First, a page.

BY Richard Austen

Michaela Coel is one of the most surprising, uncompromising and powerful filmmakers that I have seen in the past few years.

Her new series, I May Destroy You, truly feels like a kind of revolutionary, watershed moment for television, and more broadly, filmmaking.

It follows the life of Arabella Essiedu, a Rupi Kaur-type Twitter writer (but less hackneyed) who lands a book deal with a publishing house. It doesn’t really matter if you’re not interested by the premise of the show, the weight of experience, fragility and truth propel this show into the stratosphere of great filmmaking. The premise is not what the show is actually about, it’s a basic line from which to hang the powerful experiences and stories that Coel needs to tell. I don’t want to give too much of the plotting away, because experiencing the twists and turns of this series is a real pleasure.

This is a show that is so uncompromising, and so original, that it's quite strange to compare it to the normal, sanitised television we are so accustomed to. Mainstream television (yes, I’m looking at you: The Office, Stranger Things, Suits etc.) never even touches the surface of these everyday things that are taboo in the realm of filmmaking. HBO’s Euphoria and Netflix’s Sex Education seem to give an inkling of real issues in the lives of young people in the modern world, but they never quite rise above staple comedy or teen drama. I May Destroy You just goes all-out and never even looks back. There are scenes of sex with period blood clots, rapes, pegging, and faked sexual assaults. But they aren’t there for shock-value, they’re intelligently explored, bringing balanced perspectives with fascinating character dynamics.

There isn’t a great deal to fault in this 12-episode series, however I did find that the pilot and the finale weren’t quite as tight as they needed to be. I never judge a series by its pilot episode, but this does buckle under the weight of needing to set up each of the plotlines, characters and relationships, and isn’t quite as engaging an episode as I would have liked. Don’t let it deter you, the second episode naturally fleshes everything out that happened in the pilot, and it only gets better from there. Episode 6 is my personal favourite, it’s a complex exploration of false accusations of sexual assault, Coel instead of indicting or playing partisan, always cleverly shows us (never telling us) how these characters think, their motivations, their demons and their failures.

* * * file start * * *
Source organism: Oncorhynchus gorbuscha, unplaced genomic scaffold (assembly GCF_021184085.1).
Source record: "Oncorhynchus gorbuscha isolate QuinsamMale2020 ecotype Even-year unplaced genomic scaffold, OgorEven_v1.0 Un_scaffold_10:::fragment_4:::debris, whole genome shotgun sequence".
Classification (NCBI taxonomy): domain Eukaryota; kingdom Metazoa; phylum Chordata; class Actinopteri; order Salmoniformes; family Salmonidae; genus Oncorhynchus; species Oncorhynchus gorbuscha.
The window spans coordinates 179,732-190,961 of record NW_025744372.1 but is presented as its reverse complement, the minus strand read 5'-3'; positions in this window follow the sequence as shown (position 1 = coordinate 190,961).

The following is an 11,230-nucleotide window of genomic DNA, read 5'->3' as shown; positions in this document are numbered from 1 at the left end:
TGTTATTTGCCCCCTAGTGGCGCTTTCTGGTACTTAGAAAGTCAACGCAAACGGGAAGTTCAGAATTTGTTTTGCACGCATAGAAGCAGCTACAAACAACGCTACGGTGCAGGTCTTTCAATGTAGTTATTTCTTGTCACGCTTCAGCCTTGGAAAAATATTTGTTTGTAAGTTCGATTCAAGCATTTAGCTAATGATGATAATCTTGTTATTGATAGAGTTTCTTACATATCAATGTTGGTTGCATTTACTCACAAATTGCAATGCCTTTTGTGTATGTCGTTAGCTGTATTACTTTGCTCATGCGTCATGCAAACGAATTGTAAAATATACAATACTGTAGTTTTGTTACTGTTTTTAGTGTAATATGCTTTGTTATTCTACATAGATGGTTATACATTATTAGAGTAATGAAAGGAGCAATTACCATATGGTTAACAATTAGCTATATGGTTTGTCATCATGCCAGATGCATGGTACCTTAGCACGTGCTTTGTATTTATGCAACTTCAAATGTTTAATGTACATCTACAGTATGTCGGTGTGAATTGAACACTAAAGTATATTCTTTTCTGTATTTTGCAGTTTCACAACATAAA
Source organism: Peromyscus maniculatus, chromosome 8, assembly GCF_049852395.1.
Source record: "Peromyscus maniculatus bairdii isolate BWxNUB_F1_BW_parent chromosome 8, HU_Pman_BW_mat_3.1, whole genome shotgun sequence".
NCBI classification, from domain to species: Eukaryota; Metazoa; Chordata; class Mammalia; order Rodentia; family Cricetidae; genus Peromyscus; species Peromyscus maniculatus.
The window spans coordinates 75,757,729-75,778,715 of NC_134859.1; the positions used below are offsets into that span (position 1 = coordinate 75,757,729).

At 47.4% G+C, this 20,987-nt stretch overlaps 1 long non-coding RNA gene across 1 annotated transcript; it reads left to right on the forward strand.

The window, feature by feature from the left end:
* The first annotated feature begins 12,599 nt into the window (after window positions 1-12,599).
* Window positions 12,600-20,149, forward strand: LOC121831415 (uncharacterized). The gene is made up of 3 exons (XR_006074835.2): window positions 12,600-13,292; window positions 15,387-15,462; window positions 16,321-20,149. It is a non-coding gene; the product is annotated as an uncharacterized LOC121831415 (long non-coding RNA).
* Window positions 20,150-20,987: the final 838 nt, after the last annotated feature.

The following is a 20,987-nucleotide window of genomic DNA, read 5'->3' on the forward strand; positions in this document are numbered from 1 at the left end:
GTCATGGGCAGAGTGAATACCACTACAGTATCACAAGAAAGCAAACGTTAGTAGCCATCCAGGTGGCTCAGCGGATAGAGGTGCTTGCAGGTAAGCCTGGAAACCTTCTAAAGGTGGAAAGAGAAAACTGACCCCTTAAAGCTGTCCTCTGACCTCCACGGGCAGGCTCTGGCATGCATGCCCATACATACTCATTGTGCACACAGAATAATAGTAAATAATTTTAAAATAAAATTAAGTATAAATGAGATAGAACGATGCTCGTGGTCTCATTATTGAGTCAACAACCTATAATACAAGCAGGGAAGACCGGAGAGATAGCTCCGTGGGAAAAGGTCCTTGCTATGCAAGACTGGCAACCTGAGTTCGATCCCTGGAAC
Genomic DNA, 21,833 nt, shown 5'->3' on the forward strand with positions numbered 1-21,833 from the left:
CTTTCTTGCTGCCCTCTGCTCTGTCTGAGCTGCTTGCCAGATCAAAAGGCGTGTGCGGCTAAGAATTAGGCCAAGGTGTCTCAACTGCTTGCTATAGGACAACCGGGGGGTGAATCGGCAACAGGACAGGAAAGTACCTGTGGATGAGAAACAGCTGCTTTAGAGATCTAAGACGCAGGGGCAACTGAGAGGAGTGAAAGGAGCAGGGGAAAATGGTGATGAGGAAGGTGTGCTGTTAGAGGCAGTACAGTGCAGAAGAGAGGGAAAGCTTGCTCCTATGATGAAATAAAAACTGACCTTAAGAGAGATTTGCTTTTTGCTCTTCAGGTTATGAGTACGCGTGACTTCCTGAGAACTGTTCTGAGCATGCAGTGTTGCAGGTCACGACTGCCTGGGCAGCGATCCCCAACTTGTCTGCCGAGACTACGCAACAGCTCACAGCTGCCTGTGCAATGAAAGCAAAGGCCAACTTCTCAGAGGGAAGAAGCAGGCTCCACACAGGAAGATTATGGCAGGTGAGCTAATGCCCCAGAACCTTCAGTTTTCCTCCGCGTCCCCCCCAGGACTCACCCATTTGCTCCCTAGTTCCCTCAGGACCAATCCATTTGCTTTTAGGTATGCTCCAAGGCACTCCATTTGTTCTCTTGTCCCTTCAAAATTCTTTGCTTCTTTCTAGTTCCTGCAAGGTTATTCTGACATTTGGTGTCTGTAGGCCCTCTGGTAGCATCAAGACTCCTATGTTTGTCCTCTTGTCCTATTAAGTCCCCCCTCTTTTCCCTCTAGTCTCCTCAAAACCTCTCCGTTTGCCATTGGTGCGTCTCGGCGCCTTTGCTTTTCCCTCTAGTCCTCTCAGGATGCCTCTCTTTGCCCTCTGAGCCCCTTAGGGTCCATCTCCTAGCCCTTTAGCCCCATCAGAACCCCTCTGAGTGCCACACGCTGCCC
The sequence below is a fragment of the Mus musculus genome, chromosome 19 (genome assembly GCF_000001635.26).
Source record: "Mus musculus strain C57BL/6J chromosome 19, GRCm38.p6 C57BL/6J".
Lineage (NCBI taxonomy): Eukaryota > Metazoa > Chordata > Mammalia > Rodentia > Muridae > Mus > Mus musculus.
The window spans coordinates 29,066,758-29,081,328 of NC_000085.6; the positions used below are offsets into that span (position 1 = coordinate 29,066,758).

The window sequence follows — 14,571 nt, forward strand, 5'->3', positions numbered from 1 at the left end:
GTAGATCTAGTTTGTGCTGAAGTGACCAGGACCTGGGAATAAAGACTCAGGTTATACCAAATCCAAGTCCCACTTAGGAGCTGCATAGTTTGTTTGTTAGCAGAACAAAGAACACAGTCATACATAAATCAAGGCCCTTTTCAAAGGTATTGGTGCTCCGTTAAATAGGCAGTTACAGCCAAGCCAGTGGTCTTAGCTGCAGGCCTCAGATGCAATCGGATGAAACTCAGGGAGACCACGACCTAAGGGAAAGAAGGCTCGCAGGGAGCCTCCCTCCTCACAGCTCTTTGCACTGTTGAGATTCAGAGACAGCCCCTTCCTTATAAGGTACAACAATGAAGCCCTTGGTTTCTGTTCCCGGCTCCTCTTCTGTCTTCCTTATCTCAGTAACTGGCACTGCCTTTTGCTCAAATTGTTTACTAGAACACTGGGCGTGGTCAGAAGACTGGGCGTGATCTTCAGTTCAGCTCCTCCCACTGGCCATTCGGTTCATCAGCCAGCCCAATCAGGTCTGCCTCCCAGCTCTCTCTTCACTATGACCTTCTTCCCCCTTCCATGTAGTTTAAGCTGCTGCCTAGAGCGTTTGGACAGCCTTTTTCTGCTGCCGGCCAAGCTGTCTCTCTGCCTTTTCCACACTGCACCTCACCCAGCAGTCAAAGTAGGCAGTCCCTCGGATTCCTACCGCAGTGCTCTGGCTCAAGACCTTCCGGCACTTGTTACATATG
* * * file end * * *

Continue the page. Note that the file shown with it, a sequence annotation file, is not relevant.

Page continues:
I tend to value films that have a timeless quality over timely: political issue-films often become dated just a few years after they’re released, but Coel in this series manages to tap into both timelessness and timeliness. There are characters who feel the weight of isolation in the modern world, who feed off the toxic para-social relationships built from social media influence, and then there are explorations of femininity, sex, gender, class and race. What does it mean to be a woman? What does it mean to be black? Coel weaves so many ideas, themes and experiences into the slim 12-episode show, its more than most shows can do in 5 seasons.

I’ll readily acknowledge, I don’t feel like I’m particularly the target demographic for the show, but the thing about it is this: the show isn’t made for a demographic, Coel is driven to tell this story as a means of creative expression rather than to please people or to make some money. The pandering of mainstream TV sure, makes for a nice blanket of familiarity, but it tends to pervade the entirety of the medium, becoming an echo chamber of the same old ideas, just told in slightly novel ways. Michaela Coel instead, presents a lucid, balanced vision of contemporary life and the black, female experience; new and fascinating stories that put forward intelligent discourses on somewhat controversial topics. This is enough to allow anyone to appreciate the work.

Above all, I May Destroy You exemplifies the need for diversity in the medium of filmmaking. A majority of films I watch are essentially the same formula with little twists in how they’re told. In having seen Coel’s series, I now see how varied the human experience is, and how important it is to have a diversity in storytelling, not only as a means for equality, but also to better the medium as a whole. Michaela Coel is definitely a filmmaker to look out for.

‘I May Destroy You’ will stream in Australia later this year. Keep an eye out for it!

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